Company Randstad and the city of Amsterdam commissioned the construction of Stad Amsterdam in resemblance of the authentic clippers, meeting today's requirements. Clippers were built in the beginning of the 19th century in times of tough competition within the shipping industry. To sell valuable commodities like tea and spices faster, speed became increasingly important. The United States went experimenting with all kinds of hull forms. Voluminous round bows became sharper and hollower. The stern of the ship became more round and the ship's form was cut off more. The masts became higher to allow more sail and studding sails were added in order to achieve high speeds with less wind. The result was stunning; unknown speeds with beautiful shaped vessels. The Cutty Sark is the only remaining original clipper and nowadays serves as a museum ship in Greenwich. In 2000 the Stad Amsterdam was put into service and ever since is has sailed the Baltic Sea, North Sea, Mediterranean and the Caribbean.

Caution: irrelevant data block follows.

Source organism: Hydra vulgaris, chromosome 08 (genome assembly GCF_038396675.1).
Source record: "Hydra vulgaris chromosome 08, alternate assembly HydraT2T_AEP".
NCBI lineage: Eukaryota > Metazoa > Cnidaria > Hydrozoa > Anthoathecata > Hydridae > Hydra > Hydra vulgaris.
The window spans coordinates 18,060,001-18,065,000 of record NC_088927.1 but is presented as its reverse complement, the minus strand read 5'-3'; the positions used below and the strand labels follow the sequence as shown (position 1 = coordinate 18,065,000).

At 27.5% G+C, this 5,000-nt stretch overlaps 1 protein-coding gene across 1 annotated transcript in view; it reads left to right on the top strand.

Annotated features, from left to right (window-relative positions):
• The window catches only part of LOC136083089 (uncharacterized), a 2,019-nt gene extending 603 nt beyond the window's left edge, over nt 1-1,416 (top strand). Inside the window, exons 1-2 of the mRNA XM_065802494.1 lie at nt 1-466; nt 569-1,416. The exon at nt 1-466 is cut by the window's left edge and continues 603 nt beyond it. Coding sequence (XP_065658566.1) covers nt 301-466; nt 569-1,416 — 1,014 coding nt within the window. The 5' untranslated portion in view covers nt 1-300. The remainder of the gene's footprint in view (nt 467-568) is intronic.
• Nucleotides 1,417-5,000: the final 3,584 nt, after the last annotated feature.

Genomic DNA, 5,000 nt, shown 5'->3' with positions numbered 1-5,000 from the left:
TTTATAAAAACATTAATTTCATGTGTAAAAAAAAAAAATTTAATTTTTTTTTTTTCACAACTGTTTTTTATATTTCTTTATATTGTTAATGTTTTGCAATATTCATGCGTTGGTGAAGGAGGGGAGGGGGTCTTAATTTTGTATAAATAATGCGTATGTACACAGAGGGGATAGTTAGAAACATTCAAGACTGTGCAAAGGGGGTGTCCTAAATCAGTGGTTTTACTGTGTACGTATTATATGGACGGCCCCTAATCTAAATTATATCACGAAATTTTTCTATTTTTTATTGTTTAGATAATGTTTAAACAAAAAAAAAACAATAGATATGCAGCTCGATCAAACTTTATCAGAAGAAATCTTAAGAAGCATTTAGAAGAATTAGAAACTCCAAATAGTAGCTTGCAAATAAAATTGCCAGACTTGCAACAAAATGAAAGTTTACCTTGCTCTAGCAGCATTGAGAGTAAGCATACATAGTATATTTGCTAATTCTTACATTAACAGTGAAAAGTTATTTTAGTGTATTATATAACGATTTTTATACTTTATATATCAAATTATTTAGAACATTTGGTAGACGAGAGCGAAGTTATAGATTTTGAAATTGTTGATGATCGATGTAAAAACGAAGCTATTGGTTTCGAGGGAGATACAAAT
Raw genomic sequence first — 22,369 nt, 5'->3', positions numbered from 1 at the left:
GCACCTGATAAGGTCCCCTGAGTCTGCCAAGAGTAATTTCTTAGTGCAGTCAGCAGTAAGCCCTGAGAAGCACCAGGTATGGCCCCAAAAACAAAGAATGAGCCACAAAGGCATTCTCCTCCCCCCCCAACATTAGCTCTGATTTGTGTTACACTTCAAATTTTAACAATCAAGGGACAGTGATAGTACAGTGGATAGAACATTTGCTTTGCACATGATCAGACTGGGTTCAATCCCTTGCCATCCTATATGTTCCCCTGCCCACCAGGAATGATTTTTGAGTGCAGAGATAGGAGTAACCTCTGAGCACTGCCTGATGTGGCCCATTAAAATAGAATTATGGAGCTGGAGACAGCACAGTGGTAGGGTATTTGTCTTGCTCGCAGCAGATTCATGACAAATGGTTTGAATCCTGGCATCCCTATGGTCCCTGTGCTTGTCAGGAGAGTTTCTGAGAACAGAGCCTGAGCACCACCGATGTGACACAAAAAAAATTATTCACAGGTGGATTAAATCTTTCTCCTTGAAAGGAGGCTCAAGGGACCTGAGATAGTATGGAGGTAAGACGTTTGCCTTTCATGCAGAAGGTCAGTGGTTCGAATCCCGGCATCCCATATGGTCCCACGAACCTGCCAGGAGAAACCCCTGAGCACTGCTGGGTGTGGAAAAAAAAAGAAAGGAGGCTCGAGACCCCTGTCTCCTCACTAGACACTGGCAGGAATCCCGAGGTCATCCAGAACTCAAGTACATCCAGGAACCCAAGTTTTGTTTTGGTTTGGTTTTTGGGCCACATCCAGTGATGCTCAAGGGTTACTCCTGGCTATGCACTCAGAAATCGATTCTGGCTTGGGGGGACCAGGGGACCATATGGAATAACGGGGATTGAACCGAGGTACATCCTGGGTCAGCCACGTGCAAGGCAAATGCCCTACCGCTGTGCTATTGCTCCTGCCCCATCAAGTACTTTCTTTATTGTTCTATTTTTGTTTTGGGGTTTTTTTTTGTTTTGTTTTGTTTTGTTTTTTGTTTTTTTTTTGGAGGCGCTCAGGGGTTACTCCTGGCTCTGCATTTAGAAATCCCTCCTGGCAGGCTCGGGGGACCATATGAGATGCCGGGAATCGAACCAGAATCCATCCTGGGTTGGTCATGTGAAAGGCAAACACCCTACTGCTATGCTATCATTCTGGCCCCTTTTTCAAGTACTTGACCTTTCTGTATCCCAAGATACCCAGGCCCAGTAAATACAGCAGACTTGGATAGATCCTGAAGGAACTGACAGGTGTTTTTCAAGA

A modern Clipper Imagine yourself on a 19th century clipper when you board Stad Amsterdam, a modern version of the fast merchant ships of bygone days. The 60 metres long wooden deck, the high masts, the many yards and hundreds of metres of sails billowing up in the wind bring you back into time. As for speed the Clipper Stad Amsterdam will measure up to its predecessors with 16.8 knots as the highest noted score in the log.
Multiple decks give you all the space you will need to relax. There's a spacious long room with a bar and reading tables on the main deck. The space is also perfectly suitable for presentations and showing movies. This is also where you all have dinner. The vessel has 14 luxurious cabins, fitted with shower, lavatory and air-conditioning that can be used as two-person and four-person cabins.
|Height of mast:||46,25m|
|Engine capacity:||1014 pk|